Thursday, September 22, 2016

I always thought that our use for Hibernate in projects is quite straightforward as a decision and very rarely we think if this is a good one or not. "How Hibernate Almost Ruined My Career" was quite a read and I recommend it to anyone who shouts "Hibernate" if there's some database-related stuff in the project in hand.

Saturday, January 16, 2016

I was checking the actual Elasticsearch Java Api and while I created a NodeClient with the api I got lots of exceptions which is frustrating because I just did a clean install and there's nothing complicated in my pom.xml.
These are exceptions I got with the following of a huge stacktrace of course.
java.lang.ClassNotFoundException: groovy.lang.GroovyClassLoader
 at java.net.URLClassLoader.findClass(URLClassLoader.java:381) ~[na:1.8.0_66]

java.lang.ClassNotFoundException: com.github.mustachejava.Mustache
 at java.net.URLClassLoader.findClass(URLClassLoader.java:381) ~[na:1.8.0_66]
 

java.lang.ClassNotFoundException: org.apache.lucene.expressions.Expression
 at java.net.URLClassLoader.findClass(URLClassLoader.java:381) ~[na:1.8.0_66]
 

java.lang.ClassNotFoundException: com.sun.jna.Native
 at java.net.URLClassLoader.findClass(URLClassLoader.java:381) ~[na:1.8.0_66]
So I made maven generate a dependency tree, checked dependencies in elasticsearch client parent pom and added the necessary dependencies one by one by hand. Note that these are for Elasticsearch 2.1.1. For the version of your dependencies you should check org.elasticsearch.elasticsearch pom of your version of Elasticsearch.
  
 
            org.codehaus.groovy
            groovy-all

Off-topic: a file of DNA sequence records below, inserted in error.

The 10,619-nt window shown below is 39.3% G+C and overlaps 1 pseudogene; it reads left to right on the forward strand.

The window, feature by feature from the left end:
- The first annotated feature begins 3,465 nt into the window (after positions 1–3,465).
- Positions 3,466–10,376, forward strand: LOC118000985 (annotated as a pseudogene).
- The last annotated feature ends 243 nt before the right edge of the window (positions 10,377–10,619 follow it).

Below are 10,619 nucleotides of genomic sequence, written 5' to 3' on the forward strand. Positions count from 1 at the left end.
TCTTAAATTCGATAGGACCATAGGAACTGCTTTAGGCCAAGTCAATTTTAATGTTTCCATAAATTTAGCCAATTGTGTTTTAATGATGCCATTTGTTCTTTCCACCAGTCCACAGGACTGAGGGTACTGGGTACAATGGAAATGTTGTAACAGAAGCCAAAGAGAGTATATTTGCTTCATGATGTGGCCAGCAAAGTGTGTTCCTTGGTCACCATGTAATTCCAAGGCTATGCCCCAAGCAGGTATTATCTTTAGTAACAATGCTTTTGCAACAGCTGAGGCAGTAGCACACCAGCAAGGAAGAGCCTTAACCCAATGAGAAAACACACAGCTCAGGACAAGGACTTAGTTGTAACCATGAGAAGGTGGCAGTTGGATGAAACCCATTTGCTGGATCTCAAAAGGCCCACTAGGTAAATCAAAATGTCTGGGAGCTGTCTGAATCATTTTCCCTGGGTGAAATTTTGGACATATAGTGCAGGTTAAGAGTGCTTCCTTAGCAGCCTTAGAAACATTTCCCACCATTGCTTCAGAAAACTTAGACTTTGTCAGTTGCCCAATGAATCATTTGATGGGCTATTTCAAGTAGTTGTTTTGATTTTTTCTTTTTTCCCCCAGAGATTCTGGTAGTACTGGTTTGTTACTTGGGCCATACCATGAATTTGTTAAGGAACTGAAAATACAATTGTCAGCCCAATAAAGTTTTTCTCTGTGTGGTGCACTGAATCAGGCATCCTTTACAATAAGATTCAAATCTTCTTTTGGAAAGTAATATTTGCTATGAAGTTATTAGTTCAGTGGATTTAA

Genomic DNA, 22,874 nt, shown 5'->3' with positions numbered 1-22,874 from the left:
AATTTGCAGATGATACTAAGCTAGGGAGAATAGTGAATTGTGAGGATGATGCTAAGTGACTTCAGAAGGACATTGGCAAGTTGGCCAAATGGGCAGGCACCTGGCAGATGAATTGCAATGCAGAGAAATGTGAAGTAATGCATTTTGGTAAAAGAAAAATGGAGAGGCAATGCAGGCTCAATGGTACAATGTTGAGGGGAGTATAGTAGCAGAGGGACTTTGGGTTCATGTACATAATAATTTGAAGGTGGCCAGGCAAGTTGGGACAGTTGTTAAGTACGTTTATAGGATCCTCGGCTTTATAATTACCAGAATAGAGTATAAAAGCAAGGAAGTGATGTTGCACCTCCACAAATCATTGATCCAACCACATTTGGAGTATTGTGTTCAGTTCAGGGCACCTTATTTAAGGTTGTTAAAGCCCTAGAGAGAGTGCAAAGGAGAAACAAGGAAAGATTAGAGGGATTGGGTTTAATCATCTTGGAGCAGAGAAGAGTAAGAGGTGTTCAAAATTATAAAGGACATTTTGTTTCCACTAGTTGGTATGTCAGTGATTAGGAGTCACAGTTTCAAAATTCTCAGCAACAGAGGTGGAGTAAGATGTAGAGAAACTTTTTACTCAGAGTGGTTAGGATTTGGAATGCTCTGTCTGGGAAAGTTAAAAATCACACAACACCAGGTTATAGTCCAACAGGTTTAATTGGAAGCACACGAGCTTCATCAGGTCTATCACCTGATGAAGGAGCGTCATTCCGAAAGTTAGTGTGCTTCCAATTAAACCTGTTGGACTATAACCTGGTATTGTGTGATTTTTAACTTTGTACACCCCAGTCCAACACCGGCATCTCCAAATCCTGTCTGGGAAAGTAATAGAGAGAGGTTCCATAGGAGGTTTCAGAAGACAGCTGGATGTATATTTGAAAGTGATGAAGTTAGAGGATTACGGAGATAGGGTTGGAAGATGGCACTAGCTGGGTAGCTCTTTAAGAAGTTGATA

2.4.4
        

        
            com.github.spullara.mustache.java
            compiler
            0.8.13
        

        
            org.apache.lucene
            lucene-expressions
            5.3.1
        

        
            net.java.dev.jna
            jna
            4.1.0
        

Friday, September 25, 2015

elasticsearch for beginners part 1: how to create a document

In this Elasticsearch for beginners series, I will give you basics of Elasticsearch with real world examples. The first part is for teaching you how to create -that is index- a document in Elasticsearch.

I assume you managed to download the latest Elasticsearch zip to your local, extracted it and after that installed the marvel plugin and started a new node by running "elasticsearch" under your installation's bin directory.

Now it is time for some action. We can choose to give custom id to our document or leave it to Elasticsearch so we won't bother by generating a new one.

You can choose whatever content you want, but for keeping it simple I'll consider the usual user example. Our user will have a  username, first name, last name and a contact phone.

 {
   "username" : "kimchy",
   "fist_name" : "kimchy",
   "last_name" : "aloevera",
   "phone" : "00905332446578"
 }

Now lets open our Sense plugin. Go to "http://localhost:9200/_plugin/marvel/sense/index.html" after your node is up and running.

Before indexing anything I'll tell you that we will need an index and a type information.
Index is like a database and type is like a table if we use  RDBMS analogies.

Please don't get confused over the meaning of index. Indexing a document is creating a document, index information of a document is its database.

Lets insert our first document with custom id. We will use "elastic_101" as index and "user" as type.


PUT /elastic_101/user/1
 {
   "username" : "kimchy",
   "fist_name" : "kimchy",
   "last_name" : "aloevera",
   "phone" : "00905332446578"
 }

We can check if we are successful in indexing it.

The result to the following query
GET elastic_101/user/_search
is
{
   "took": 16,
   "timed_out": false,
   "_shards": {
      "total": 5,
      "successful": 5,
      "failed": 0
   },
   "hits": {
      "total": 1,
      "max_score": 1,
      "hits": [
         {
            "_index": "elastic_101",
            "_type": "user",
            "_id": "1",
            "_score": 1,
            "_source": {
               "username": "kimchy",
               "fist_name": "kimchy",
               "last_name": "aloevera",
               "phone": "00905332446578"
            }
         }
      ]
   }
}
Now lets index a new document with autogenerated id.
POST /elastic_101/user/